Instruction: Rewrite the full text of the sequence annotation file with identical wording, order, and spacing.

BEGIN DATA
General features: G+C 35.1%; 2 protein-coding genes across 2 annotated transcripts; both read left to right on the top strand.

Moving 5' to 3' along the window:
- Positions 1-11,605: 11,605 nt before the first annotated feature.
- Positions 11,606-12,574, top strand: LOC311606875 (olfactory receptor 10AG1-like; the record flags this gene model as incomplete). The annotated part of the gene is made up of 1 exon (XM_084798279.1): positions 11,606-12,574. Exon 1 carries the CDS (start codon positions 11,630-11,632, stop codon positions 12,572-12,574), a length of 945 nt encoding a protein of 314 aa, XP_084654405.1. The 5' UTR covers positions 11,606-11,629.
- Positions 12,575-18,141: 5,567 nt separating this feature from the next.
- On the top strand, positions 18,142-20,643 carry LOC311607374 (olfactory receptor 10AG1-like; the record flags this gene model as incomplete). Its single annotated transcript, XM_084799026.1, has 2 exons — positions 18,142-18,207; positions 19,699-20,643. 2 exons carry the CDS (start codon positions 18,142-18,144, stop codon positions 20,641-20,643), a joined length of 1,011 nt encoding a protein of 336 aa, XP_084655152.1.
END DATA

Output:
General features: G+C 35.1%; 2 protein-coding genes across 2 annotated transcripts; both read left to right on the top strand.

Moving 5' to 3' along the window:
- Positions 1-11,605: 11,605 nt before the first annotated feature.
- Positions 11,606-12,574, top strand: LOC311606875 (olfactory receptor 10AG1-like; the record flags this gene model as incomplete). The annotated part of the gene is made up of 1 exon (XM_084798279.1): positions 11,606-12,574. Exon 1 carries the CDS (start codon positions 11,630-11,632, stop codon positions 12,572-12,574), a length of 945 nt encoding a protein of 314 aa, XP_084654405.1. The 5' UTR covers positions 11,606-11,629.
- Positions 12,575-18,141: 5,567 nt separating this feature from the next.
- On the top strand, positions 18,142-20,643 carry LOC311607374 (olfactory receptor 10AG1-like; the record flags this gene model as incomplete). Its single annotated transcript, XM_084799026.1, has 2 exons — positions 18,142-18,207; positions 19,699-20,643. 2 exons carry the CDS (start codon positions 18,142-18,144, stop codon positions 20,641-20,643), a joined length of 1,011 nt encoding a protein of 336 aa, XP_084655152.1.